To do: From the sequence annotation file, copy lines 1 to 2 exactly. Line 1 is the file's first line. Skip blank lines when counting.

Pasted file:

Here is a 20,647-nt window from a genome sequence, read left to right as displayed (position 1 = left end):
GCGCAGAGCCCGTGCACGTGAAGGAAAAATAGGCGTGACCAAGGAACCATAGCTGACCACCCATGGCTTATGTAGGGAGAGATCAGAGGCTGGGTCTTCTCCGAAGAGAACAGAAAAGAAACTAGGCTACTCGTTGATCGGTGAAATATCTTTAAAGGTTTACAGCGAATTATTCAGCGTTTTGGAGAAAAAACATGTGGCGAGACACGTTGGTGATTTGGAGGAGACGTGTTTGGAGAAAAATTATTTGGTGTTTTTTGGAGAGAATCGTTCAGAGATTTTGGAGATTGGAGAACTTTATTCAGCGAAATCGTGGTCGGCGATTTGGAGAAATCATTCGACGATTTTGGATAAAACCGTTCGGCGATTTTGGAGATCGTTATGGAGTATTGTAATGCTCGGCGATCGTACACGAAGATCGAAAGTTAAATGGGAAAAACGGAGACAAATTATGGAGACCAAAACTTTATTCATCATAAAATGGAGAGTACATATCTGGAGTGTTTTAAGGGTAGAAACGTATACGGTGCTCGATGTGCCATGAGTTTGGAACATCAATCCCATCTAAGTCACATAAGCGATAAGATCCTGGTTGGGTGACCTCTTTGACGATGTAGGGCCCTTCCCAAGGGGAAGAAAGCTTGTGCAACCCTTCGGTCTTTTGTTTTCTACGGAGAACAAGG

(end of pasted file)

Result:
Here is a 20,647-nt window from a genome sequence, read left to right as displayed (position 1 = left end):
GCGCAGAGCCCGTGCACGTGAAGGAAAAATAGGCGTGACCAAGGAACCATAGCTGACCACCCATGGCTTATGTAGGGAGAGATCAGAGGCTGGGTCTTCTCCGAAGAGAACAGAAAAGAAACTAGGCTACTCGTTGATCGGTGAAATATCTTTAAAGGTTTACAGCGAATTATTCAGCGTTTTGGAGAAAAAACATGTGGCGAGACACGTTGGTGATTTGGAGGAGACGTGTTTGGAGAAAAATTATTTGGTGTTTTTTGGAGAGAATCGTTCAGAGATTTTGGAGATTGGAGAACTTTATTCAGCGAAATCGTGGTCGGCGATTTGGAGAAATCATTCGACGATTTTGGATAAAACCGTTCGGCGATTTTGGAGATCGTTATGGAGTATTGTAATGCTCGGCGATCGTACACGAAGATCGAAAGTTAAATGGGAAAAACGGAGACAAATTATGGAGACCAAAACTTTATTCATCATAAAATGGAGAGTACATATCTGGAGTGTTTTAAGGGTAGAAACGTATACGGTGCTCGATGTGCCATGAGTTTGGAACATCAATCCCATCTAAGTCACATAAGCGATAAGATCCTGGTTGGGTGACCTCTTTGACGATGTAGGGCCCTTCCCAAGGGGAAGAAAGCTTGTGCAACCCTTCGGTCTTTTGTTTTCTACGGAGAACAAGG